Determinants and economic consequences of corporate social responsibility in China
thesisposted on 28.03.2022, 20:19 by Xiao Liang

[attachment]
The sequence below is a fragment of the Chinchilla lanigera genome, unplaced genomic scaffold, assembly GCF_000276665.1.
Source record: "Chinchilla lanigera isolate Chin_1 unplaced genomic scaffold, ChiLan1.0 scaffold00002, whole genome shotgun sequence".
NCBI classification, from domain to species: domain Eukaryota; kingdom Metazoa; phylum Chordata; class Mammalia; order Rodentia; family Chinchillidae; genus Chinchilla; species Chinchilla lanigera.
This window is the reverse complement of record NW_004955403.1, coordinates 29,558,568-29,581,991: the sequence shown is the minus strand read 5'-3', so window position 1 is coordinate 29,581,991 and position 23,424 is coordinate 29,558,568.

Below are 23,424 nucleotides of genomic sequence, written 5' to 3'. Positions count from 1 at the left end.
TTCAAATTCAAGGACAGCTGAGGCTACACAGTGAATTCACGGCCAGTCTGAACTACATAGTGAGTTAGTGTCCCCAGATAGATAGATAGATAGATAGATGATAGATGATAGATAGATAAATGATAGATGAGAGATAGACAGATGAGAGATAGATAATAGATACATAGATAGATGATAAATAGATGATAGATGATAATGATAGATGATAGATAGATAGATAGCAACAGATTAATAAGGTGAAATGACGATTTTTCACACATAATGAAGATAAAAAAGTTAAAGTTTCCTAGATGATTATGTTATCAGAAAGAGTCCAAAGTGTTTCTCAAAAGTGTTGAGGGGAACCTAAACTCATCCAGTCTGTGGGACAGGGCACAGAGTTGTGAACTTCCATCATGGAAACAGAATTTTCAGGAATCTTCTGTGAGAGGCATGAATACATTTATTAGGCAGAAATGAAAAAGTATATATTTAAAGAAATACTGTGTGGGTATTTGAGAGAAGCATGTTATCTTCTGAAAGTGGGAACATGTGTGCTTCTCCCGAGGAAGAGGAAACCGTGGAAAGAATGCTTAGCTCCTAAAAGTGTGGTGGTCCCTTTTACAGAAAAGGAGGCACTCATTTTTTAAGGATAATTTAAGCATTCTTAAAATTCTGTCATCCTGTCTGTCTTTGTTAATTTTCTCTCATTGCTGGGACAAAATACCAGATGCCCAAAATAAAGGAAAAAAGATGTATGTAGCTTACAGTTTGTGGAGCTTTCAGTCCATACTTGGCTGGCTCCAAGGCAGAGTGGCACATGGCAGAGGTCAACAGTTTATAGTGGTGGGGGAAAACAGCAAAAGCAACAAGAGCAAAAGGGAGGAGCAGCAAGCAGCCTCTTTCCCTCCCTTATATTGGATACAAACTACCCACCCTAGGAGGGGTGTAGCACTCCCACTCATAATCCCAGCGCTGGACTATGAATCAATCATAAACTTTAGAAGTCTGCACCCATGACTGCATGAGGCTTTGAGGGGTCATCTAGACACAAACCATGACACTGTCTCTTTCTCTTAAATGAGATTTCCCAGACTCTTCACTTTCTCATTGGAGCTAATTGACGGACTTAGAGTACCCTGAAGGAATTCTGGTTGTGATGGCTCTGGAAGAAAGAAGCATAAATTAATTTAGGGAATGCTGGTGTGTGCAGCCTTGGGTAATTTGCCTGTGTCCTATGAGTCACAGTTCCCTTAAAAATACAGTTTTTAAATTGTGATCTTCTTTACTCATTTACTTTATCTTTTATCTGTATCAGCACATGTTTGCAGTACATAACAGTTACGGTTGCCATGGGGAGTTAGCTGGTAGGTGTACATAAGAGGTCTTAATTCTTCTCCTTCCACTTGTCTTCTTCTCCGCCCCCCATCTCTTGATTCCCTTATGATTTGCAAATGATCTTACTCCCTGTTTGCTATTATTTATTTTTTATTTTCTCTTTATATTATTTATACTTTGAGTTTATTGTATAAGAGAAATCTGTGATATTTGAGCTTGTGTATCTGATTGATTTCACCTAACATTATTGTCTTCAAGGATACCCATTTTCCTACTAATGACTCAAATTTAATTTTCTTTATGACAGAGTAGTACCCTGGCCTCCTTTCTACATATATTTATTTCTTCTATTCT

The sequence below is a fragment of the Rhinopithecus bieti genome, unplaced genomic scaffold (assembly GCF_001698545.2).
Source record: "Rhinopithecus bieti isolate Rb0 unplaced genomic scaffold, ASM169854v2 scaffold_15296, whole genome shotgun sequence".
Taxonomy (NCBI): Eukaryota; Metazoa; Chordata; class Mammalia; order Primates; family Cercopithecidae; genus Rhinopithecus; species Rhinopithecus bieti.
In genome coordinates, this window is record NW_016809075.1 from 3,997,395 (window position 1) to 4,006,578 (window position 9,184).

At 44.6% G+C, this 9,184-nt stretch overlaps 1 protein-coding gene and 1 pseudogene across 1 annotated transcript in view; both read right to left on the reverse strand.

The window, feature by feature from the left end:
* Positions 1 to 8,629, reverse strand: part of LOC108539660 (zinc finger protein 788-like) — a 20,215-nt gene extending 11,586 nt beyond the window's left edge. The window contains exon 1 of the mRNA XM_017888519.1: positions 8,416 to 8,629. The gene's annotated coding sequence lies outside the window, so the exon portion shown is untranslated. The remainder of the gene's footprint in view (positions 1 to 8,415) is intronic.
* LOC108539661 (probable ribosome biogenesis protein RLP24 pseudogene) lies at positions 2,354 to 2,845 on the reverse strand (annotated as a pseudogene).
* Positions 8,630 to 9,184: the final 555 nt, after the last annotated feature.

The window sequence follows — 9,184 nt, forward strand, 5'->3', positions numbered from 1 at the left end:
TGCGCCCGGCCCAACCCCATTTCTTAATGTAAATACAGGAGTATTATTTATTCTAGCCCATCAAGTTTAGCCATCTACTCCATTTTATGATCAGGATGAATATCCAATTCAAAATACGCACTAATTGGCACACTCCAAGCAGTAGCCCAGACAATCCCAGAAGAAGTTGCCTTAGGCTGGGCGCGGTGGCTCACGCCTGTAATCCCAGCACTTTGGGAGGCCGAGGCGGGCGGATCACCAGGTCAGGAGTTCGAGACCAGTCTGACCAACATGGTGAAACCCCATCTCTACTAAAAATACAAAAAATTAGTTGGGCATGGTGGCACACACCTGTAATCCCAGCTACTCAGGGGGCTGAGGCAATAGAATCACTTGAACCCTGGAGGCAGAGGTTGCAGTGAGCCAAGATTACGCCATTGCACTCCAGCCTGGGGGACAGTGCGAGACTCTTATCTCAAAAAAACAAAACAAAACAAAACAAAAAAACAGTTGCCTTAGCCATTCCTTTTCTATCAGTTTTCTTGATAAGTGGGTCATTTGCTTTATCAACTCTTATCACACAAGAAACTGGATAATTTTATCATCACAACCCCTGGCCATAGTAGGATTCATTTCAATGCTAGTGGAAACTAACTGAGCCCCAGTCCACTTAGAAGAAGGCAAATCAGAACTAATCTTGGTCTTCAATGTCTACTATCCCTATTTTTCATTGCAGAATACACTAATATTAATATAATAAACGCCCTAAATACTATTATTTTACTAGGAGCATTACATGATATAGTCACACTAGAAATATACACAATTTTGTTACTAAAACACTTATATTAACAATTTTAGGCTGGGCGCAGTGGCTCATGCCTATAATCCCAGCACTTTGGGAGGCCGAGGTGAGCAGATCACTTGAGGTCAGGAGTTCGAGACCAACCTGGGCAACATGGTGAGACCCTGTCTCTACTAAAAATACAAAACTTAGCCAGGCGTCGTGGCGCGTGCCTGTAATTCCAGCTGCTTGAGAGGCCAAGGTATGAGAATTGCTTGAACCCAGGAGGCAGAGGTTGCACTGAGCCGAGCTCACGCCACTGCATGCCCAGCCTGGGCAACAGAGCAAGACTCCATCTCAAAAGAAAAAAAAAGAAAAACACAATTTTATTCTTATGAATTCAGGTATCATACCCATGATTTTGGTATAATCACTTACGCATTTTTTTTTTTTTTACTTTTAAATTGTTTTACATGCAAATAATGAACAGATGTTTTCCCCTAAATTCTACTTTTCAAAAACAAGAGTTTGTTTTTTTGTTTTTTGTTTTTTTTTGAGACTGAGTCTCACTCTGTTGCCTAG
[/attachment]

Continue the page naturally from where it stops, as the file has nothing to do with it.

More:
To achieve economic, social and environmental objectives, the Chinese government has directed Chinese firms to acquire strategic assets and expand business abroad through its “Go Global” policy. As a result, Chinese firms have become the world’s largest foreign investors since 2016. In the first paper, I examine the relationship between the cross-border acquisition activities and corporate social responsibility (CSR) performance of Chinese firms. I find that Chinese acquirers significantly improve CSR performance following their cross-border acquisitions, suggesting that Chinese acquirers initiate efforts to improve CSR performance to gain legitimacy in host countries. I also find that host country legal origins, social norms, and the exposure of the acquirers to multiple jurisdictions hold the keys to improve the CSR performance of acquirers. In addition, CSR performance of non-State-Owned Enterprises (non-SOEs) are positively affected by cross-border acquisitions, especially that of non-SOEs in heavy-pollution industries. The study provides micro-level evidence on the effect of the government’s “Go Out” policy on the CSR practices of Chinese firms. It also explores the implication of corporate acquisition activities on stakeholder welfare. In the second paper, I examine whether firms use CSR activities to signal information about their future prospects to investors and other stakeholders using the pilot program of short selling and margin trading introduced by the China Securities Regulatory Commission in 2010 as a quasi-natural experiment. This pilot program imposes non-fundamentally driven pressure on the stock prices of the pilot firms. I find that the pilot firms enhance their CSR performance to respond to the exogenous shock of the sudden removal of the short-selling and margin-trading bans. When the effect of short selling on CSR is disentangled from the effect of margin trading on CSR performance, I find that the pilot firms respond to the exogenous shock of short-selling pressure by enhancing their CSR performance but not to the exogenous shock of margin trading. The results suggest that CSR activities can send a positive signal about future prospects to investors and other stakeholders including short sellers. In the third paper, I examine the effect of mandatory CSR disclosure on financial constraints using a quasi-natural experiment in China that mandates a subset of listed firms to disclose their CSR activities. Using a difference-in-differences research design, I find that firms with mandatory CSR reporting experience an increase in financial constraints after the mandate. Additional analyses reveal that the increase in financial constraints is more pronounced for firms without political connections and firms with better CSR performance. The results suggest that CSR practices that can be valuable for seeking political connections in emerging economies come at the cost of shareholder wealth, with increasing agency problems and financial constraints.